NCAA Men's College Basketball: 5 Reasons Ohio State Can Return to the Final Four

Michael FitzpatrickCorrespondent IApril 4, 2012

NCAA Men's College Basketball: 5 Reasons Ohio State Can Return to the Final Four

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    When sophomore post player Jared Sullinger lumbered off the floor in New Orleans following Ohio State's painful 64-62 loss to Kansas in the 2012 Final Four, he didn't carry the Buckeyes' chances of returning to national prominence with him. It will certainly be hard for coach Thad Matta to replace the All-American power forward (who willl likely take his talents to the NBA). However, Matta welcomes back gritty point guard Aaron Craft, guard Lenzelle Smith Jr., and, most likely, sophomore forward Deshaun Thomas, who emerged as a potential future All-American with his outstanding play during Ohio State's run to the Final Four.

    True, the Buckeyes also lose senior forward William Buford, who leaves as the school's No. 3 all-time  scorer. But Buford's play was so up-and-down this season, it would not be a stretch to say that his returning teammates have already learned to compensate without having the 6'6" forward on the floor.

    And it's not like teams don't get better sometimes when a prominent All-American leaves. Check your history books. In 1983, the Virginia Cavaliers were one of the most dominant teams in the country, led by center Ralph Sampson. Guess where the Cavaliers ended up at the end of the 1984 season? The Final Four.

Crafty Point Guard

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    Thad Matta doesn't have to worry about starting point guard Aaron Craft leaving early for the riches of the NBA. And you can never underestimate the value of a great point guard in the college game, especially one like Craft, who will have a full season as a starter under his belt.

    Craft emerged as one of the top defensive guards in the country, and with an offseason in the gym, he will likely improve his perimeter game. Kraft averaged 8.8 points, 4.6 assists, and 2.5 steals per game in 2011-12. All of those numbers should climb during Craft's junior campaign.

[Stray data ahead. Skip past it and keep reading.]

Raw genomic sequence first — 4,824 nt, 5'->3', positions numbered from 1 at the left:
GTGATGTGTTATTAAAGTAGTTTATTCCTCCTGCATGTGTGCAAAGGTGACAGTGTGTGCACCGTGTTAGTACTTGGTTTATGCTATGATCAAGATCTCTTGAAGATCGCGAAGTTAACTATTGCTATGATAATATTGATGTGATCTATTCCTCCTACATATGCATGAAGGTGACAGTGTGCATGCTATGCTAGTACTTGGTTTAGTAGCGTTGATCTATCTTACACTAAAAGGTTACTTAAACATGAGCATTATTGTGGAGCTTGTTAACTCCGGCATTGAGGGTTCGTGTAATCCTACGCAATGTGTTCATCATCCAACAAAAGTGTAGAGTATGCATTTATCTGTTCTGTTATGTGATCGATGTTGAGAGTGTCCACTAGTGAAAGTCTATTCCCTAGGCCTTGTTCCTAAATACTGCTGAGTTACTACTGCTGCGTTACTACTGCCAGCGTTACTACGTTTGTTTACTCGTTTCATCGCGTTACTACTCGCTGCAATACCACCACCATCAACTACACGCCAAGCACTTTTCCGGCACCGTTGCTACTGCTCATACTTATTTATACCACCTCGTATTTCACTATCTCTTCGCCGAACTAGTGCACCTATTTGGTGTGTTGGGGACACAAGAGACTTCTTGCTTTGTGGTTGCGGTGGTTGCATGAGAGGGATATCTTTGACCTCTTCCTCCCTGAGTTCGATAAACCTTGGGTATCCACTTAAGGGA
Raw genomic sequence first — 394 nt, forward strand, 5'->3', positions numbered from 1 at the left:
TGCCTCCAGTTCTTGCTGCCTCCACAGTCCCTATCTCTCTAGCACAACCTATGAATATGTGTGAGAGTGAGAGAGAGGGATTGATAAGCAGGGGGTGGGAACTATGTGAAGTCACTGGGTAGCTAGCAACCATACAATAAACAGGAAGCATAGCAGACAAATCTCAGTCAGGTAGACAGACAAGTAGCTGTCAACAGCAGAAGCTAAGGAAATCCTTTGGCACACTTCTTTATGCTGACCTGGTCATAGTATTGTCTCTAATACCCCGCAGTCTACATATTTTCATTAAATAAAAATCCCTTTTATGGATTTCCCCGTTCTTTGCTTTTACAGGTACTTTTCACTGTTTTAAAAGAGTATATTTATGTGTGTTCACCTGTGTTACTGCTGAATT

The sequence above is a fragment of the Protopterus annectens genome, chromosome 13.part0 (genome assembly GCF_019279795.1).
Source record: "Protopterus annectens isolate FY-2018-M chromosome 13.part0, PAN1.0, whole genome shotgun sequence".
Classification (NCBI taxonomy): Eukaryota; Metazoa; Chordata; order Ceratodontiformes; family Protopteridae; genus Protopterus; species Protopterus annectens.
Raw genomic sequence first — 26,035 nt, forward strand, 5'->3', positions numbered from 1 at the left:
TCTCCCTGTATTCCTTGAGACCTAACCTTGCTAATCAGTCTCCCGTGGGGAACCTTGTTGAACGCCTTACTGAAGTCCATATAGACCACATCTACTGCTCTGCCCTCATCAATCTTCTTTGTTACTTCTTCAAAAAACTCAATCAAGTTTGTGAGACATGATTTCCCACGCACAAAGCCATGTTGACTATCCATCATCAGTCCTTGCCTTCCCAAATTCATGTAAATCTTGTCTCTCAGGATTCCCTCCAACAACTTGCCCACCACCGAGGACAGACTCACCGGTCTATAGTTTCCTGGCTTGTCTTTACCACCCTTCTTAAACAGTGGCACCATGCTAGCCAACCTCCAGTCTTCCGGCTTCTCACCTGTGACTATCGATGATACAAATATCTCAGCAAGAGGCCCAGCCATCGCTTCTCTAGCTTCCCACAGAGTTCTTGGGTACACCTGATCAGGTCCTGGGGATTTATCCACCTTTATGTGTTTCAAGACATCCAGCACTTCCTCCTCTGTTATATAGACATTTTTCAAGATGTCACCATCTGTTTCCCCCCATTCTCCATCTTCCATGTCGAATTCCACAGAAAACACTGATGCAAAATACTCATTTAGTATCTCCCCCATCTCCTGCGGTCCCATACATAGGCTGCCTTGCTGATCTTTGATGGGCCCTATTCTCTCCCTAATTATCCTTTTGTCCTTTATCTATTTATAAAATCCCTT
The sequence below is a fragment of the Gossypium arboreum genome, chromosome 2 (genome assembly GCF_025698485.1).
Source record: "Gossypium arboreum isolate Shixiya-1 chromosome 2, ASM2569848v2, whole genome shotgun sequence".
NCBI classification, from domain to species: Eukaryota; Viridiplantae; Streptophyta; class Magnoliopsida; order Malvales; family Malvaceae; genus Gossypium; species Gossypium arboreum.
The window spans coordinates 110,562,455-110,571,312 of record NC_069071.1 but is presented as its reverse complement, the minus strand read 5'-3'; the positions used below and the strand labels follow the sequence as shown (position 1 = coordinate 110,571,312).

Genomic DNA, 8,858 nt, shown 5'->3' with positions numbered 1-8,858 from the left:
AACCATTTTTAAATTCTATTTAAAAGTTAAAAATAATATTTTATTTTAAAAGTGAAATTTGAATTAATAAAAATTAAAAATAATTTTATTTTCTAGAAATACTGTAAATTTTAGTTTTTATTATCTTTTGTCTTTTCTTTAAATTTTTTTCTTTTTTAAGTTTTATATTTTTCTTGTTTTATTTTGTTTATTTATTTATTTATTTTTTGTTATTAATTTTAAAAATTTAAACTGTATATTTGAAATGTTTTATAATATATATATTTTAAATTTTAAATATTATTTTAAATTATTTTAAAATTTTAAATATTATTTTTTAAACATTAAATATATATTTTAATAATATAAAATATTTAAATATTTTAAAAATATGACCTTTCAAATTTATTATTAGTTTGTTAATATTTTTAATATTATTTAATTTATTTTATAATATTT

Thomas Time

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    Deshaun Thomas may have fizzled in the Buckeyes Final Four loss to Kansas as he struggled with his outside shot and was plagued by foul trouble.

    But his play up until that game during the tournament keyed the Buckeyes run. Thomas still could decide to leave Columbus for a lucrative NBA contract, according to The Plain Dealer. But another year of seasoning could do wonders for the 6'7" forward who has become a strong offensive rebounder. Thomas averaged 21.7 points per game in Ohio State's first four tournament wins and will likely be a preseason All-American if he returns.

The Human Eraser: Amir Williams

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    Remember what Jeff Withey's shot-blocking ability meant for Kansas this year? Well, Amir Williams has the ability to develop into the same kind of defensive force. He averaged just under a block per game while averaging only six minutes per contest as a freshman.

    The 6'10'' Williams provided the Buckeyes with a glimpse of the future when he contributed valuable minutes for Ohio State in its East Regional win over Syracuse when Jared Sullinger was forced to sit down with foul trouble. Look for him to become a double-digit scorer and rebounder as his minutes increase. Williams can run the floor and could help the Buckeyes become an uptempo team when paired with Aaron Kraft and Deshaun Thomas.

The Warrior: Lenzelle Smith Jr.

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    Lenzelle Smith Jr. came up huge in the Buckeyes' East Regional Final win over Syracuse when he scored 18 points and hit several key baskets.

    Smith averaged 6.8 points per game, but expect that number to increase for the 6'4'' guard.

    Smith isn't the only one whose numbers should increase. Shannon Scott, a 6'1'' sophomore-to-be guard, averaged just over a point a game, but the son of former NBA guard Charlie Scott should develop into a solid contributor.

    Sam Thompson, a 6'7'' sophomore-to-be, displayed a flair for the spectacular when got on the court. He should continue to get better and could be one of the more dynamic players in the Big Ten in 2012-13.


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    Thad Matta is known as a super recruiter. Some have criticized him as not being the best in-game coach. Matta did a masterful job of coaching this season, motivating a team that seemed on the verge of imploding into a cohesive unit that ended up making its second trip to the Final Four since 2007. He's complied a record of 323-96 in 12 seasons of coaching for a winning percentage of 77 percent.

    Some may say Matta can't win the big one, but remember Duke Coach Mike Krzyzewski took his Duke teams to four Final Fours before winning his first title.